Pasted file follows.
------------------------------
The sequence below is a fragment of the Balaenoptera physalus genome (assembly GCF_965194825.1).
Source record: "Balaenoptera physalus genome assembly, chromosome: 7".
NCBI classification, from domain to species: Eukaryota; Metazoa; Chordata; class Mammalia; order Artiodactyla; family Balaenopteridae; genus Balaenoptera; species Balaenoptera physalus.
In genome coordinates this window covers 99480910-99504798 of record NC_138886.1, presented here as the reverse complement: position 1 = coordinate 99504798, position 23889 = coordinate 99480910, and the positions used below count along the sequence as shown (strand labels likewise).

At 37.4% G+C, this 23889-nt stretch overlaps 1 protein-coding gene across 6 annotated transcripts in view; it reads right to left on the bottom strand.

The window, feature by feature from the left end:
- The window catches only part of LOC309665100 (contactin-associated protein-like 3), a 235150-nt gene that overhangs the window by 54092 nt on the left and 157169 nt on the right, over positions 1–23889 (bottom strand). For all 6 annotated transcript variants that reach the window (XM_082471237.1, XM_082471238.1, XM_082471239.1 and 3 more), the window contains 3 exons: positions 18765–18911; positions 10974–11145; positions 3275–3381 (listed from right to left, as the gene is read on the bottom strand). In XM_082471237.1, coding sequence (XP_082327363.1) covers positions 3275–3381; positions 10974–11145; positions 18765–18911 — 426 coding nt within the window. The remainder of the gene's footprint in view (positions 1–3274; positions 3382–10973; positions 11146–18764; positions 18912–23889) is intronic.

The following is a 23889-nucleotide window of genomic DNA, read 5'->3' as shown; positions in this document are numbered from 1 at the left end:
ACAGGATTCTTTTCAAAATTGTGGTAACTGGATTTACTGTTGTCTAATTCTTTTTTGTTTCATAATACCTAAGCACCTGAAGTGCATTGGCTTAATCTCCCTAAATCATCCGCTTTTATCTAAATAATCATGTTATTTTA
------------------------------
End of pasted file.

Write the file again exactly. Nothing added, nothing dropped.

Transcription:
The sequence below is a fragment of the Balaenoptera physalus genome (assembly GCF_965194825.1).
Source record: "Balaenoptera physalus genome assembly, chromosome: 7".
NCBI classification, from domain to species: Eukaryota; Metazoa; Chordata; class Mammalia; order Artiodactyla; family Balaenopteridae; genus Balaenoptera; species Balaenoptera physalus.
In genome coordinates this window covers 99480910-99504798 of record NC_138886.1, presented here as the reverse complement: position 1 = coordinate 99504798, position 23889 = coordinate 99480910, and the positions used below count along the sequence as shown (strand labels likewise).

At 37.4% G+C, this 23889-nt stretch overlaps 1 protein-coding gene across 6 annotated transcripts in view; it reads right to left on the bottom strand.

The window, feature by feature from the left end:
- The window catches only part of LOC309665100 (contactin-associated protein-like 3), a 235150-nt gene that overhangs the window by 54092 nt on the left and 157169 nt on the right, over positions 1–23889 (bottom strand). For all 6 annotated transcript variants that reach the window (XM_082471237.1, XM_082471238.1, XM_082471239.1 and 3 more), the window contains 3 exons: positions 18765–18911; positions 10974–11145; positions 3275–3381 (listed from right to left, as the gene is read on the bottom strand). In XM_082471237.1, coding sequence (XP_082327363.1) covers positions 3275–3381; positions 10974–11145; positions 18765–18911 — 426 coding nt within the window. The remainder of the gene's footprint in view (positions 1–3274; positions 3382–10973; positions 11146–18764; positions 18912–23889) is intronic.

The following is a 23889-nucleotide window of genomic DNA, read 5'->3' as shown; positions in this document are numbered from 1 at the left end:
ACAGGATTCTTTTCAAAATTGTGGTAACTGGATTTACTGTTGTCTAATTCTTTTTTGTTTCATAATACCTAAGCACCTGAAGTGCATTGGCTTAATCTCCCTAAATCATCCGCTTTTATCTAAATAATCATGTTATTTTA